Sunday, 10 March 2013

Differences between disaggregation in the UK and US

I was asked recently what I thought the differences were between disaggregation in UK households in comparison to those in the US. My first reaction was that a UK household is just a simplification of a US household, but I've been thinking it over since and come up with quite a few key differences. This is my attempt to categorise them:

Load diversity


There are quite a few differences in the loads that can be found in American households compared to their British counterparts. The most significant of which is the presence of heating, ventilation and air-conditioning (HVAC) systems in American households. In comparison, UK households are far more likely to be heated by gas, and not require air-conditioning at all. Since the HVAC system often constitutes the largest electrical load in American households, the problem of disaggregating the remaining appliances is clearly simpler for UK households. Furthermore, in my experience, American households contain not only a wider range of loads (pool pumps, etc.) but also contain more duplicate appliances (2 or 3 fridge/freezers, etc.). This again contributes to a harder disaggregation problem for US households.

Split-phase power


American and British households also vary in the way that electricity is supplied to the properties. UK households typically receive single-phase (1 electricity input wire) power at 230 volts, while US households receive split-phase (2 electricity input wires) power at 120 volts. The case of split-phase power provides a convenient opportunity to install two current clamps instead of one. Through this small additional installation cost, the complexity of the disaggregation is more than halved, since most appliances are connected to only one of the input cables.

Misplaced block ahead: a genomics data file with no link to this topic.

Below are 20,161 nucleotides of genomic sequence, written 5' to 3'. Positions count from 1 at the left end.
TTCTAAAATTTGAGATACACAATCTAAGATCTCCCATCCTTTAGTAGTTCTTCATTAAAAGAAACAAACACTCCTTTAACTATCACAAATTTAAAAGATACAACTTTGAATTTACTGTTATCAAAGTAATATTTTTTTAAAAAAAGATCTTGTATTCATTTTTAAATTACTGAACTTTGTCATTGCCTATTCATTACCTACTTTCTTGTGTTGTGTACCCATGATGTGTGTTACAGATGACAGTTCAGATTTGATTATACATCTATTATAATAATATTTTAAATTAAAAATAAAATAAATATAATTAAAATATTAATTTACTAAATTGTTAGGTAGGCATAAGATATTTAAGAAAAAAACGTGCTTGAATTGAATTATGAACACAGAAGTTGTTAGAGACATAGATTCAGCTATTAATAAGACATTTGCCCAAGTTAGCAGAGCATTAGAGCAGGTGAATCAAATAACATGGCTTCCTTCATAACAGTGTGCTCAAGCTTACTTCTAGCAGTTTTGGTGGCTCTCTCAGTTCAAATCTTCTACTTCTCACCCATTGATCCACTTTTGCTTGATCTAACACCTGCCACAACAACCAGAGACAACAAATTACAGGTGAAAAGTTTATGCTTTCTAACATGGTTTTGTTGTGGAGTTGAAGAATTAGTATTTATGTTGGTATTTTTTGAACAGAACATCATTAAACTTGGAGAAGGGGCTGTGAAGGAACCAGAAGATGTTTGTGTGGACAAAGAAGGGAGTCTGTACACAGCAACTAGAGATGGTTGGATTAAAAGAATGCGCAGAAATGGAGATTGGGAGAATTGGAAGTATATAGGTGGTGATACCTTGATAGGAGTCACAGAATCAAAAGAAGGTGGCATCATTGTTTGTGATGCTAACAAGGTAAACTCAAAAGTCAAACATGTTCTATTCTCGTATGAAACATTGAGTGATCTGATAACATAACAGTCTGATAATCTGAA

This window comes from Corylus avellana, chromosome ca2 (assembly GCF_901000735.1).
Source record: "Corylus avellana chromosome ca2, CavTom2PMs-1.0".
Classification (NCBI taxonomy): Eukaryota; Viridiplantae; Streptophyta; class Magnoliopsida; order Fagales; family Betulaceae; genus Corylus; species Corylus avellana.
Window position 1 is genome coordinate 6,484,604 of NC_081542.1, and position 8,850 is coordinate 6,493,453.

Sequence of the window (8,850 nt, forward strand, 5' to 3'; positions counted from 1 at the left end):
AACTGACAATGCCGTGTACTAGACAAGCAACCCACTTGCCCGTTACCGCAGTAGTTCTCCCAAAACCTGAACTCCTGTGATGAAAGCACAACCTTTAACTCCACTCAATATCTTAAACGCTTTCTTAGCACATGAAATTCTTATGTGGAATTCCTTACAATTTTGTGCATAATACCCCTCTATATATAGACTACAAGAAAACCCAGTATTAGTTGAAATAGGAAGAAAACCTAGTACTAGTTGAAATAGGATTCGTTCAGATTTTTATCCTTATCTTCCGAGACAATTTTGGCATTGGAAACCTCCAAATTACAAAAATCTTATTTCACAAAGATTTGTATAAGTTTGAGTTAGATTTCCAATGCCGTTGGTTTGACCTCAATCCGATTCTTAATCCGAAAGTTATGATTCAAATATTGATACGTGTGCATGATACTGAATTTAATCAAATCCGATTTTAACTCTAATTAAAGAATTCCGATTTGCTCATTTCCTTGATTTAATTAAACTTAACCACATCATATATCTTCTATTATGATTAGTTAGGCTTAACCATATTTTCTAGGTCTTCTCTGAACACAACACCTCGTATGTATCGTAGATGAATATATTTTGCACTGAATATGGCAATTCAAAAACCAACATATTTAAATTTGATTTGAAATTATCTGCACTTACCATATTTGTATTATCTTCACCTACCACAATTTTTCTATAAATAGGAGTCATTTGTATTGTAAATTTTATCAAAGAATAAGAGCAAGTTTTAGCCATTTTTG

Smart meters


To the best of my knowledge, the capabilities of smart meters in both countries are yet to be finalised. However, the UK provides an interesting extension to the government mandated smart meter rollout, in which households will also receive an in-home display (IHD). IHDs will primarily provide a household's occupants with real-time information, such as their current power demand and cost of electricity. However, since these devices are likely to have access to electricity data at a higher granularity than is transmitted to the energy provider, they provide a convenient platform on which disaggregation can be performed. Furthermore, performing on higher granularity data within each household even circumvents any privacy concerns related to transmitting private data outside of the home. However, IHDs will clearly have limited resources in terms of processing power etc., which raises the interesting field of resource constrained energy disaggregation.

1 comment:

  1. Great points! There definitely are significant differences between US and UK consumption profiles. This is one of the main reasons why I wanted to record my own dataset from UK households. For example, IIRC, the washing machine power signatures in the REDD data look nothing like the washing machine signatures that I've been recording from UK households. I don't know why!

    On the topic of heating (and that US homes use resistive heating whilst UK homes tend to use natural gas): I wonder if the situation will start to change now that natural gas is considerably cheaper in the US than in the UK due to the considerable growth of shale gas in the US.

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